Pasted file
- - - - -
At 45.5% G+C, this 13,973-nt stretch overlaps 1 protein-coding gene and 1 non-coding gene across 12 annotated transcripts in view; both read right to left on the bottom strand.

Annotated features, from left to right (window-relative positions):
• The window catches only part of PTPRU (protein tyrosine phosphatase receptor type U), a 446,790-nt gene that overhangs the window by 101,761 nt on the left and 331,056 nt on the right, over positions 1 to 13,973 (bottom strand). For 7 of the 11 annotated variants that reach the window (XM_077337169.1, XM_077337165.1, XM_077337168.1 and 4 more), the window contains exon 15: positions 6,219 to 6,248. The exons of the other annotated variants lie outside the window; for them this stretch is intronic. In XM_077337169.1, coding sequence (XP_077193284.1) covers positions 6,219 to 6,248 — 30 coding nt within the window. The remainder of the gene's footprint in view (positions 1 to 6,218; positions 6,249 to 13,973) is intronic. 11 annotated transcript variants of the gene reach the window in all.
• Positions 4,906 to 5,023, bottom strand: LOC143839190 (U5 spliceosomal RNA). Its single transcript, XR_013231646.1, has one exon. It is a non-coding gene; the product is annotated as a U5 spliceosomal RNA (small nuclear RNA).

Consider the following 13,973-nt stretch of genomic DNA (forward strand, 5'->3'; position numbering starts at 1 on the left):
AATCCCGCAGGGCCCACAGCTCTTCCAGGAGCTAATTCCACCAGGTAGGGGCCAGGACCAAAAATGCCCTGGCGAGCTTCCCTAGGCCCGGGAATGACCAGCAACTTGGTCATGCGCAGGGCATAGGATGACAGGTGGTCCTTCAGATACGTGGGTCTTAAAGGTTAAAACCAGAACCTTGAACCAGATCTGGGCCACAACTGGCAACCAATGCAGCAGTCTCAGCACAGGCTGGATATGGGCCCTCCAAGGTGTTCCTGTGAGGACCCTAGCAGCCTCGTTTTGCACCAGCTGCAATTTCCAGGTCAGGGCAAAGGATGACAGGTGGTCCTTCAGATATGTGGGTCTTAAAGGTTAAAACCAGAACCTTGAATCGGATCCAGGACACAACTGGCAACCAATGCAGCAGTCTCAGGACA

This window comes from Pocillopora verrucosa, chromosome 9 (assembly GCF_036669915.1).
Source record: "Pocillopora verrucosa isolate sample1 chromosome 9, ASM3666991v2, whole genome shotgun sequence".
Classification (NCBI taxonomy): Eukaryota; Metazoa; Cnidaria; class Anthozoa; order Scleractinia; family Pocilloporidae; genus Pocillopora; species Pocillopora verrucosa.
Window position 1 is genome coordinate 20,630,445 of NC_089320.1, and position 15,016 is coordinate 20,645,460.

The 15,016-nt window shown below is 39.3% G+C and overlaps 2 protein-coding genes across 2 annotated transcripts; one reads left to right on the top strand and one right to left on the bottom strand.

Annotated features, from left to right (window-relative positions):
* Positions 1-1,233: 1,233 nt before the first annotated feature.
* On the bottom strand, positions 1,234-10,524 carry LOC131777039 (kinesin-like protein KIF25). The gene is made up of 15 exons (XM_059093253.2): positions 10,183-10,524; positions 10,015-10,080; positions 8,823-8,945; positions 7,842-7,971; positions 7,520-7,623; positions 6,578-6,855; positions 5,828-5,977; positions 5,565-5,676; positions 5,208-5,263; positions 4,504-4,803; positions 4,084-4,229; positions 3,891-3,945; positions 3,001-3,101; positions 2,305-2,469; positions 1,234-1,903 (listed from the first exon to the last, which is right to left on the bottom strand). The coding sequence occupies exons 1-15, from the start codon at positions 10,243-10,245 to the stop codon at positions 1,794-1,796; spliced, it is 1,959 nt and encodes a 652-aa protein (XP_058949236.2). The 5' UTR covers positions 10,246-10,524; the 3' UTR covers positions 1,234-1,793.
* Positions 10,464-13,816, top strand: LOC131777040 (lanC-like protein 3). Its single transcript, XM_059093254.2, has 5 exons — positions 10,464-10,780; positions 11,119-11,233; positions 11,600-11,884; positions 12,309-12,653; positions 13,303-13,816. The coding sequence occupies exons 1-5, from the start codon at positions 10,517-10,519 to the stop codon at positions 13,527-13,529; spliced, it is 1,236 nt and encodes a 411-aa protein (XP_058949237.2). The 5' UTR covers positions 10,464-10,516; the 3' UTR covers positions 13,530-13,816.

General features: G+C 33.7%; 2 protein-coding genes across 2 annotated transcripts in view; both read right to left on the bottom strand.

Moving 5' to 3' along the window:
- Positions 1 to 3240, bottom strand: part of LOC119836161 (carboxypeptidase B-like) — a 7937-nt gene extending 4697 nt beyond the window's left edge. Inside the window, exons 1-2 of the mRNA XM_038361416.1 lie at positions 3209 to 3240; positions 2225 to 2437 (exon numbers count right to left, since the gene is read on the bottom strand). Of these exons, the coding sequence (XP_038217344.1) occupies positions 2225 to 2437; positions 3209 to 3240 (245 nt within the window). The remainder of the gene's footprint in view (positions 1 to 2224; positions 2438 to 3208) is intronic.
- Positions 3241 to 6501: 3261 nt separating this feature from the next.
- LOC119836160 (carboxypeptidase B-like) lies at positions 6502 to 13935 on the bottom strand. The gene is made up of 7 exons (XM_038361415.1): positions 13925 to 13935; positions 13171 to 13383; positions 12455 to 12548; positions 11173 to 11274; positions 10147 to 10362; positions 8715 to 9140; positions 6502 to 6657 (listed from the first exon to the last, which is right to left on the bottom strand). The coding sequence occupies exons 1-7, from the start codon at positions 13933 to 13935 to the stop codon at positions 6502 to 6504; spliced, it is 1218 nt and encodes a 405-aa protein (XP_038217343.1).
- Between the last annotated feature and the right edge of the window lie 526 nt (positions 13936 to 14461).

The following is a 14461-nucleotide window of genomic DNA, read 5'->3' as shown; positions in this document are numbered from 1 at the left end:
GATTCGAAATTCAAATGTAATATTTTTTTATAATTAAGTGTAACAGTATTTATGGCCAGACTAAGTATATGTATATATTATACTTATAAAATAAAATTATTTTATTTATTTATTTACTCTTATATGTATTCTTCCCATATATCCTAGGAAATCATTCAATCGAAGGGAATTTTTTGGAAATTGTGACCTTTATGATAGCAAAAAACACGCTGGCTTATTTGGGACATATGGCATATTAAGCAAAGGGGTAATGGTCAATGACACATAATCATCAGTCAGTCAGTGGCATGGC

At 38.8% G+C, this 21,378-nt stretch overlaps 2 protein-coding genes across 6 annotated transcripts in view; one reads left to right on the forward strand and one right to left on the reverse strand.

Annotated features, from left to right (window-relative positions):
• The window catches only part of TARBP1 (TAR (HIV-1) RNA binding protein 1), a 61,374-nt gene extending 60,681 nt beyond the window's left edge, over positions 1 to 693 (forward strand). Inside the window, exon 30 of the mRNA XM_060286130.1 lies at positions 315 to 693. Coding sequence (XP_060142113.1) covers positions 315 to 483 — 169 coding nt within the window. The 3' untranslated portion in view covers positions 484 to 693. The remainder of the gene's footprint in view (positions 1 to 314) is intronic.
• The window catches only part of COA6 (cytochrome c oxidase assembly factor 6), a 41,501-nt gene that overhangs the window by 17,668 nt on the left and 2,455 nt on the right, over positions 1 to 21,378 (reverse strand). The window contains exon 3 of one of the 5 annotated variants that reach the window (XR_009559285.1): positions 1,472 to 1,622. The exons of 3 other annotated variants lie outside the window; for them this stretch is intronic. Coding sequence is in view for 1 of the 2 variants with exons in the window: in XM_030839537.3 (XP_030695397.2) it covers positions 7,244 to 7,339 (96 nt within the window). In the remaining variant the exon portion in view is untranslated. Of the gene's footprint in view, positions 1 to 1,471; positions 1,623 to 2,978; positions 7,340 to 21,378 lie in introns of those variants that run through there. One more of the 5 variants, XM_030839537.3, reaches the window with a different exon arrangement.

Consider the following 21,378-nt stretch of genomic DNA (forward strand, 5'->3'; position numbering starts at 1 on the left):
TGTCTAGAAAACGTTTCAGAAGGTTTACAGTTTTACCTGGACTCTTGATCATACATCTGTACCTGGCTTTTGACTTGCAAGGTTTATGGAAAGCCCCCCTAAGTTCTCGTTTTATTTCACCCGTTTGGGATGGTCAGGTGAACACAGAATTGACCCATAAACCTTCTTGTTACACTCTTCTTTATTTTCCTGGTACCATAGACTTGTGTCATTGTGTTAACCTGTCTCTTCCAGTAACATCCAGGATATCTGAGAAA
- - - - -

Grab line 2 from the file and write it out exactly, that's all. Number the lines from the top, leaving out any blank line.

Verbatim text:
Annotated features, from left to right (window-relative positions):